# Exact Exponential Algorithms for Clustering Problems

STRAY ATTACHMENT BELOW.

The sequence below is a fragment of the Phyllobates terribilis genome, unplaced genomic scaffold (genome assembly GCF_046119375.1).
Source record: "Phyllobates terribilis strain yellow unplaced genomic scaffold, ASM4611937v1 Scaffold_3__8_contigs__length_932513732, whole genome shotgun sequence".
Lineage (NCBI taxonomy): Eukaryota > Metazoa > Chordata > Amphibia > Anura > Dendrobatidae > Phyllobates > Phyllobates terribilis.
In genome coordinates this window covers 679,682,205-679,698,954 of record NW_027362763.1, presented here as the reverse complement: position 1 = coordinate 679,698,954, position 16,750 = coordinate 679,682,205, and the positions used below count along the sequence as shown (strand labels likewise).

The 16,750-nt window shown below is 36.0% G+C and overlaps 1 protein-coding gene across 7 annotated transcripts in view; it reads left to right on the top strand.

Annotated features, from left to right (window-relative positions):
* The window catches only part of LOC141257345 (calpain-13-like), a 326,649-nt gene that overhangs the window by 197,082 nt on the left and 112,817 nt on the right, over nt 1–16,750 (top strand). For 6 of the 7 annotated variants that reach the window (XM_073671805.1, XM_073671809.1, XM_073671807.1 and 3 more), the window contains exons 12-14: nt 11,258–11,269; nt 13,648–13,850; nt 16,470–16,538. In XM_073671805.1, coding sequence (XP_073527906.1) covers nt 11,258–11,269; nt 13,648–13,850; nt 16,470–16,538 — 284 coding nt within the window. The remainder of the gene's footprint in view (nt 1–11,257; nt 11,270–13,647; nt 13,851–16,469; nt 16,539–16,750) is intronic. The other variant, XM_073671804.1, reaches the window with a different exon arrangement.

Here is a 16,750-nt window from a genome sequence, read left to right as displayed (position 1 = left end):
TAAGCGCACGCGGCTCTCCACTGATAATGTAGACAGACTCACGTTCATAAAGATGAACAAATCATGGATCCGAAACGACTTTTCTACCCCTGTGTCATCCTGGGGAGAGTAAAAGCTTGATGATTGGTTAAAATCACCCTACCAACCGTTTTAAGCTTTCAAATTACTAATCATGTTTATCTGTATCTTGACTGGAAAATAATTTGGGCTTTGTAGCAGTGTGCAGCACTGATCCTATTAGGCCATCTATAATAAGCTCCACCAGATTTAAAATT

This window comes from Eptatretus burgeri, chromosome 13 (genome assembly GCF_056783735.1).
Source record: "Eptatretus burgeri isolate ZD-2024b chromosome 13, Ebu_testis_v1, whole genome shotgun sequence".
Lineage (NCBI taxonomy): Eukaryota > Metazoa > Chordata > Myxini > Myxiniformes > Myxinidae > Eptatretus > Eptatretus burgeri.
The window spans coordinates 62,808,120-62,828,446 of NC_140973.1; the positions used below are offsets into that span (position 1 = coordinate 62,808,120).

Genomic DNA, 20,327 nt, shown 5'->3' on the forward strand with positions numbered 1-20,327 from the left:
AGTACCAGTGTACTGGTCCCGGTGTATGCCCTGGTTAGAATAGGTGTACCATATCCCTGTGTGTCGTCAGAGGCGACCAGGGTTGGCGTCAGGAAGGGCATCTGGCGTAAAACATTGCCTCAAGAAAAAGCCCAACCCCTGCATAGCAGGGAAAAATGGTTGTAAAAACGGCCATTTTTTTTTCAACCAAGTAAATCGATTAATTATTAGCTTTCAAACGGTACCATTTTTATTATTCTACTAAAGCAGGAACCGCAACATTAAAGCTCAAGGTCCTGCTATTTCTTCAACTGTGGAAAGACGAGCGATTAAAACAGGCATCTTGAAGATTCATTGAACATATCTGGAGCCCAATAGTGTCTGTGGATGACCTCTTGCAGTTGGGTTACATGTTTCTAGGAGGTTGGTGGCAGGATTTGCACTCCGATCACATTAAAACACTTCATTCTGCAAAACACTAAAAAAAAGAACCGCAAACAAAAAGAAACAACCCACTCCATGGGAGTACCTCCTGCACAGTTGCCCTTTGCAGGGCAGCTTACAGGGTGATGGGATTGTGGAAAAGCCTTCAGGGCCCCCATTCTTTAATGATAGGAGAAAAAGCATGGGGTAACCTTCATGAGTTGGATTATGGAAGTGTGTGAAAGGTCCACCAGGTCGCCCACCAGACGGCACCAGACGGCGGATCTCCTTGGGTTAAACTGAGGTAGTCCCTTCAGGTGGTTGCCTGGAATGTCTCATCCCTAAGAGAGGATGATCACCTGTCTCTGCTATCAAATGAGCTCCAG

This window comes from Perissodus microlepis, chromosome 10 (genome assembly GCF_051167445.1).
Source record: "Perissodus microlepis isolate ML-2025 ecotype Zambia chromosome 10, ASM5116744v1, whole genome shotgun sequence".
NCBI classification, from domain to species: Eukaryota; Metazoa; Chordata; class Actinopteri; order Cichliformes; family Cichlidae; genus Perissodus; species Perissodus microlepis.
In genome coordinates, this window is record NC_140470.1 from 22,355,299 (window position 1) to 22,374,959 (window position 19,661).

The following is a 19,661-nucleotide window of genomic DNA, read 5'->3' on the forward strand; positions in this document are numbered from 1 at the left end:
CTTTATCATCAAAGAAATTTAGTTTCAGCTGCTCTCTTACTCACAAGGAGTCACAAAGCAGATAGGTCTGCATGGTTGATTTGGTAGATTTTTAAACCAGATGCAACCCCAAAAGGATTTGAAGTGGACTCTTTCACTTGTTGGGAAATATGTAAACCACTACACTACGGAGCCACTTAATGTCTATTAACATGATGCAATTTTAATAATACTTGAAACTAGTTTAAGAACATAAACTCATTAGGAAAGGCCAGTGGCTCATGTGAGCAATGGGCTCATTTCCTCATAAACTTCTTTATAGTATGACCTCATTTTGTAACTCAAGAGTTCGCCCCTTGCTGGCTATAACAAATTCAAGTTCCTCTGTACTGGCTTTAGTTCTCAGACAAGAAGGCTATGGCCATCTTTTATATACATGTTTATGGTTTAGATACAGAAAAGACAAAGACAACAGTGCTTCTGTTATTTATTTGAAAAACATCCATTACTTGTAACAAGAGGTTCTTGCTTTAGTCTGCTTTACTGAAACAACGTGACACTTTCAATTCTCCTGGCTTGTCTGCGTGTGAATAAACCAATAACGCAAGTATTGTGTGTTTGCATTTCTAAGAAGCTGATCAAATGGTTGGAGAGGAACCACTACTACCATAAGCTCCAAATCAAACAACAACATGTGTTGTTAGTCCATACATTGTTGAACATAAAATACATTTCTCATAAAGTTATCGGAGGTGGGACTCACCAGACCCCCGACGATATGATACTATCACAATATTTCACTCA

In this paper we initiate a systematic study of exact algorithms for well-known clustering problems, namely k-Median and k-Means. In k-Median, the input consists of a set X of n points belonging to a metric space, and the task is to select a subset C ⊆ X of k points as centers, such that the sum of the distances of every point to its nearest center is minimized. In k-Means, the objective is to minimize the sum of squares of the distances instead. It is easy to design an algorithm running in time max_k≤ nn k n^O(1) = O^*(2^n) (O^*(·) notation hides polynomial factors in n). We design first non-trivial exact algorithms for these problems. In particular, we obtain an O^*((1.89)^n) time exact algorithm for k-Median that works for any value of k. Our algorithm is quite general in that it does not use any properties of the underlying (metric) space – it does not even require the distances to satisfy the triangle inequality. In particular, the same algorithm also works for k-Means. We complement this result by showing that the running time of our algorithm is asymptotically optimal, up to the base of the exponent. That is, unless ETH fails, there is no algorithm for these problems running in time 2^o(n)· n^O(1). Finally, we consider the "supplier" versions of these clustering problems, where, in addition to the set X we are additionally given a set of m candidate centers F, and objective is to find a subset of k centers from F. The goal is still to minimize the k-Median/k-Means/k-Center objective. For these versions we give a O(2^n (mn)^O(1)) time algorithms using subset convolution. We complement this result by showing that, under the Set Cover Conjecture, the supplier versions of these problems do not admit an exact algorithm running in time 2^(1-ϵ) n (mn)^O(1).

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